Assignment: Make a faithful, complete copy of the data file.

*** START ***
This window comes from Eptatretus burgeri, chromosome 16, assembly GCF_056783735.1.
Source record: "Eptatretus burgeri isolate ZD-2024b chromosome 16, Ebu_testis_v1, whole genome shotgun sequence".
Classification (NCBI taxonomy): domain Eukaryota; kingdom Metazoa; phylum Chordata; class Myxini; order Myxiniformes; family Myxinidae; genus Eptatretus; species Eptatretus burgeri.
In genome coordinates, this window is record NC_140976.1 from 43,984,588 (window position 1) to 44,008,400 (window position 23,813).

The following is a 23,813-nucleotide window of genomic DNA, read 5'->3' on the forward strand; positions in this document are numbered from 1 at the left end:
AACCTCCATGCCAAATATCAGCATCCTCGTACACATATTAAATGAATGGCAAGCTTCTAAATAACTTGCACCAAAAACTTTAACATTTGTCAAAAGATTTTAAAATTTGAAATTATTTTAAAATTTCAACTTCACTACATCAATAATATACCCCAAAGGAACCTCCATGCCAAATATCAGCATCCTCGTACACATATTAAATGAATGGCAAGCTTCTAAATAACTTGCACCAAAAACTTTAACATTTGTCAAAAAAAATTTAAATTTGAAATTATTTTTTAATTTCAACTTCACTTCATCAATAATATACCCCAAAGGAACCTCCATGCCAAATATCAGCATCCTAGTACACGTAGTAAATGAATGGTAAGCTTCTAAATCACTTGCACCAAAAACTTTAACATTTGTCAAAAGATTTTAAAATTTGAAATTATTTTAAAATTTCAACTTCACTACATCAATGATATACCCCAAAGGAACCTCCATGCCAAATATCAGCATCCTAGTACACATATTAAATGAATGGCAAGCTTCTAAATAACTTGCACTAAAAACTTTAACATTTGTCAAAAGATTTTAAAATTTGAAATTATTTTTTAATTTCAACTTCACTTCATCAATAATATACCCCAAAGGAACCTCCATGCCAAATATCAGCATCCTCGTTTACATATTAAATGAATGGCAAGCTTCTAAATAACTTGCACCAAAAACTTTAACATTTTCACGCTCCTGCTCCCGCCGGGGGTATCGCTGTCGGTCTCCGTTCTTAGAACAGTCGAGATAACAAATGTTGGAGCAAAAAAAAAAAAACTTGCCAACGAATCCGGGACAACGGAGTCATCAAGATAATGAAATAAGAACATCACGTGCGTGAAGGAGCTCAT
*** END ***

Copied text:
This window comes from Eptatretus burgeri, chromosome 16, assembly GCF_056783735.1.
Source record: "Eptatretus burgeri isolate ZD-2024b chromosome 16, Ebu_testis_v1, whole genome shotgun sequence".
Classification (NCBI taxonomy): domain Eukaryota; kingdom Metazoa; phylum Chordata; class Myxini; order Myxiniformes; family Myxinidae; genus Eptatretus; species Eptatretus burgeri.
In genome coordinates, this window is record NC_140976.1 from 43,984,588 (window position 1) to 44,008,400 (window position 23,813).

The following is a 23,813-nucleotide window of genomic DNA, read 5'->3' on the forward strand; positions in this document are numbered from 1 at the left end:
AACCTCCATGCCAAATATCAGCATCCTCGTACACATATTAAATGAATGGCAAGCTTCTAAATAACTTGCACCAAAAACTTTAACATTTGTCAAAAGATTTTAAAATTTGAAATTATTTTAAAATTTCAACTTCACTACATCAATAATATACCCCAAAGGAACCTCCATGCCAAATATCAGCATCCTCGTACACATATTAAATGAATGGCAAGCTTCTAAATAACTTGCACCAAAAACTTTAACATTTGTCAAAAAAAATTTAAATTTGAAATTATTTTTTAATTTCAACTTCACTTCATCAATAATATACCCCAAAGGAACCTCCATGCCAAATATCAGCATCCTAGTACACGTAGTAAATGAATGGTAAGCTTCTAAATCACTTGCACCAAAAACTTTAACATTTGTCAAAAGATTTTAAAATTTGAAATTATTTTAAAATTTCAACTTCACTACATCAATGATATACCCCAAAGGAACCTCCATGCCAAATATCAGCATCCTAGTACACATATTAAATGAATGGCAAGCTTCTAAATAACTTGCACTAAAAACTTTAACATTTGTCAAAAGATTTTAAAATTTGAAATTATTTTTTAATTTCAACTTCACTTCATCAATAATATACCCCAAAGGAACCTCCATGCCAAATATCAGCATCCTCGTTTACATATTAAATGAATGGCAAGCTTCTAAATAACTTGCACCAAAAACTTTAACATTTTCACGCTCCTGCTCCCGCCGGGGGTATCGCTGTCGGTCTCCGTTCTTAGAACAGTCGAGATAACAAATGTTGGAGCAAAAAAAAAAAAACTTGCCAACGAATCCGGGACAACGGAGTCATCAAGATAATGAAATAAGAACATCACGTGCGTGAAGGAGCTCAT